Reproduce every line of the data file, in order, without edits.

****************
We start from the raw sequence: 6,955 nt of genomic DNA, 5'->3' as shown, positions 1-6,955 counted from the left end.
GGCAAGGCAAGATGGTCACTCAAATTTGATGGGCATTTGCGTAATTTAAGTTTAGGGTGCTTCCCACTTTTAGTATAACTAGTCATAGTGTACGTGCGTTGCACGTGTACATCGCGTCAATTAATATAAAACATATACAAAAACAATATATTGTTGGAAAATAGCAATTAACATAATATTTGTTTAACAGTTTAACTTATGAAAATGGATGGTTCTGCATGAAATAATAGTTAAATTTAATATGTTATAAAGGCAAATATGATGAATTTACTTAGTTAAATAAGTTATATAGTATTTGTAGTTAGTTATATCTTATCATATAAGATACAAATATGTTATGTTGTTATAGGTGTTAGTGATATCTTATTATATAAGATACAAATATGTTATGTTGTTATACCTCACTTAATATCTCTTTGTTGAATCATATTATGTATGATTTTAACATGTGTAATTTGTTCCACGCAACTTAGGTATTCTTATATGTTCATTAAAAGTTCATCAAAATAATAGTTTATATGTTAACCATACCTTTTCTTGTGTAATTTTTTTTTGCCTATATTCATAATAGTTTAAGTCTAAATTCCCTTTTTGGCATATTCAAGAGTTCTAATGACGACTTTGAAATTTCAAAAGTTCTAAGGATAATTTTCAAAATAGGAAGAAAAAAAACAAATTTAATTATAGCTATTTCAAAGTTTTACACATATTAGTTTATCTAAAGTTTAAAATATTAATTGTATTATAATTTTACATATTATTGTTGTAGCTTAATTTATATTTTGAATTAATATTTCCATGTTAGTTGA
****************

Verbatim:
We start from the raw sequence: 6,955 nt of genomic DNA, 5'->3' as shown, positions 1-6,955 counted from the left end.
GGCAAGGCAAGATGGTCACTCAAATTTGATGGGCATTTGCGTAATTTAAGTTTAGGGTGCTTCCCACTTTTAGTATAACTAGTCATAGTGTACGTGCGTTGCACGTGTACATCGCGTCAATTAATATAAAACATATACAAAAACAATATATTGTTGGAAAATAGCAATTAACATAATATTTGTTTAACAGTTTAACTTATGAAAATGGATGGTTCTGCATGAAATAATAGTTAAATTTAATATGTTATAAAGGCAAATATGATGAATTTACTTAGTTAAATAAGTTATATAGTATTTGTAGTTAGTTATATCTTATCATATAAGATACAAATATGTTATGTTGTTATAGGTGTTAGTGATATCTTATTATATAAGATACAAATATGTTATGTTGTTATACCTCACTTAATATCTCTTTGTTGAATCATATTATGTATGATTTTAACATGTGTAATTTGTTCCACGCAACTTAGGTATTCTTATATGTTCATTAAAAGTTCATCAAAATAATAGTTTATATGTTAACCATACCTTTTCTTGTGTAATTTTTTTTTGCCTATATTCATAATAGTTTAAGTCTAAATTCCCTTTTTGGCATATTCAAGAGTTCTAATGACGACTTTGAAATTTCAAAAGTTCTAAGGATAATTTTCAAAATAGGAAGAAAAAAAACAAATTTAATTATAGCTATTTCAAAGTTTTACACATATTAGTTTATCTAAAGTTTAAAATATTAATTGTATTATAATTTTACATATTATTGTTGTAGCTTAATTTATATTTTGAATTAATATTTCCATGTTAGTTGA